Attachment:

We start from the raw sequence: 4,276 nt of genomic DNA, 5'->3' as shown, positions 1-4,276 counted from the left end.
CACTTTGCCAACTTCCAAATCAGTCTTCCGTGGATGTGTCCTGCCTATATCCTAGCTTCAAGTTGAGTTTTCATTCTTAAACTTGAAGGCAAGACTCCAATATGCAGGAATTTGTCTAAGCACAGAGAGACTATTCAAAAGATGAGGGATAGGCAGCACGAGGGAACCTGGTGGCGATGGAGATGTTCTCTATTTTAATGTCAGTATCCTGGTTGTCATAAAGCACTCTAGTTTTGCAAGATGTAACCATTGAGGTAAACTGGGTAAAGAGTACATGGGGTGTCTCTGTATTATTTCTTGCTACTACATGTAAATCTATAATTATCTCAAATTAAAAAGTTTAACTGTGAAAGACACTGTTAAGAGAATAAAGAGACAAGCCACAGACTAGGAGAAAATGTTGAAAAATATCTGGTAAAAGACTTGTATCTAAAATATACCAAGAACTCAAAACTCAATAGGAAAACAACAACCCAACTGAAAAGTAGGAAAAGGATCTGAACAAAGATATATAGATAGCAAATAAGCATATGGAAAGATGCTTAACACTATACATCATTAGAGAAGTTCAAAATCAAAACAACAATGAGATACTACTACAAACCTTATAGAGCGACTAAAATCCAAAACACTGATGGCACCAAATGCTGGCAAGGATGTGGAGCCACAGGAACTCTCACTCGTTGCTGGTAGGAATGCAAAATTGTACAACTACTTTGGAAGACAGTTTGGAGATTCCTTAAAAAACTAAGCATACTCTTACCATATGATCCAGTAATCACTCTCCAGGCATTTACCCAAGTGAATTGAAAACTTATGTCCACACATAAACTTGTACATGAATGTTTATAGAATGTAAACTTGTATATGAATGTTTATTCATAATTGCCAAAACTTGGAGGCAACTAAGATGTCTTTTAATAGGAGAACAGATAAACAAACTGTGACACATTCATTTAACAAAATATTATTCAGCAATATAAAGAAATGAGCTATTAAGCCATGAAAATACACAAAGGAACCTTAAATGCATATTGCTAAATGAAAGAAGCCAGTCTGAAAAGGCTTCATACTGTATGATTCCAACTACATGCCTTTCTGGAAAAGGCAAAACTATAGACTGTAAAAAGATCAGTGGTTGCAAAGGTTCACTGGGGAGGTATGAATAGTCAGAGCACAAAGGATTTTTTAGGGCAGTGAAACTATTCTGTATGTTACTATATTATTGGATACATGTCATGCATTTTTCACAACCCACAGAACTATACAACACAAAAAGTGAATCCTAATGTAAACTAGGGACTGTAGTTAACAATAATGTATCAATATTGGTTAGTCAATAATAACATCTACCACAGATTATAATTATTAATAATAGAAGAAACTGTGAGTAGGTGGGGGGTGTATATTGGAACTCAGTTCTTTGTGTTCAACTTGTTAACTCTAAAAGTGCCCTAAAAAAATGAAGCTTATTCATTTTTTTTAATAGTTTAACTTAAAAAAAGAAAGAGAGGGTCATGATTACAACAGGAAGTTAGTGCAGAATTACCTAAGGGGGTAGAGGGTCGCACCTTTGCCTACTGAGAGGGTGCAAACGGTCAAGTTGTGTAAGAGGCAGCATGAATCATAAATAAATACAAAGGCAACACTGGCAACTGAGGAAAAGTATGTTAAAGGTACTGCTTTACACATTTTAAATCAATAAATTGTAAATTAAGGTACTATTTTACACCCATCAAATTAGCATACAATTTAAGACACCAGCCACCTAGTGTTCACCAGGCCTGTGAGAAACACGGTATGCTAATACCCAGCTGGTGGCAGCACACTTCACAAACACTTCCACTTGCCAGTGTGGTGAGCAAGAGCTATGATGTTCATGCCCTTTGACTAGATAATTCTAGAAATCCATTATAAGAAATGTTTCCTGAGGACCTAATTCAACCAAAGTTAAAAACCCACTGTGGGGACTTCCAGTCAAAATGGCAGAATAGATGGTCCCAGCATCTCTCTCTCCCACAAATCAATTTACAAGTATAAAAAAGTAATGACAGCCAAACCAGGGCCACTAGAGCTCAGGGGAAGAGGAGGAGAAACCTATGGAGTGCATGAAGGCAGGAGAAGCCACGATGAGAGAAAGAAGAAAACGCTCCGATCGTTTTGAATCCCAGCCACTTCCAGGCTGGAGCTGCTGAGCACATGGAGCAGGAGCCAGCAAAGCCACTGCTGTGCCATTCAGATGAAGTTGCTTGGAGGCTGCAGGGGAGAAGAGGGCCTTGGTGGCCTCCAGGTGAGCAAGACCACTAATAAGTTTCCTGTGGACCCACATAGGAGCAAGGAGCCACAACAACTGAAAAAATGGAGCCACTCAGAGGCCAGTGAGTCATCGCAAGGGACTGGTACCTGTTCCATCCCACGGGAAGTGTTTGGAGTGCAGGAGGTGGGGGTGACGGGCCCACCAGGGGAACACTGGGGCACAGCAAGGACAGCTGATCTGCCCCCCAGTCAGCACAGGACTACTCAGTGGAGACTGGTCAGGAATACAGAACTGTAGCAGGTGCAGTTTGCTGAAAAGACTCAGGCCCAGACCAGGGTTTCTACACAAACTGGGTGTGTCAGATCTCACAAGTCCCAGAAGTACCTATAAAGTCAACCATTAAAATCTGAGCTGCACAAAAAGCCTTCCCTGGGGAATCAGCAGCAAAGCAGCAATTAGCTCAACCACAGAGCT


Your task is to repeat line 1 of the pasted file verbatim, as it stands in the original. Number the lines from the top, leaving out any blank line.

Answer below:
We start from the raw sequence: 4,276 nt of genomic DNA, 5'->3' as shown, positions 1-4,276 counted from the left end.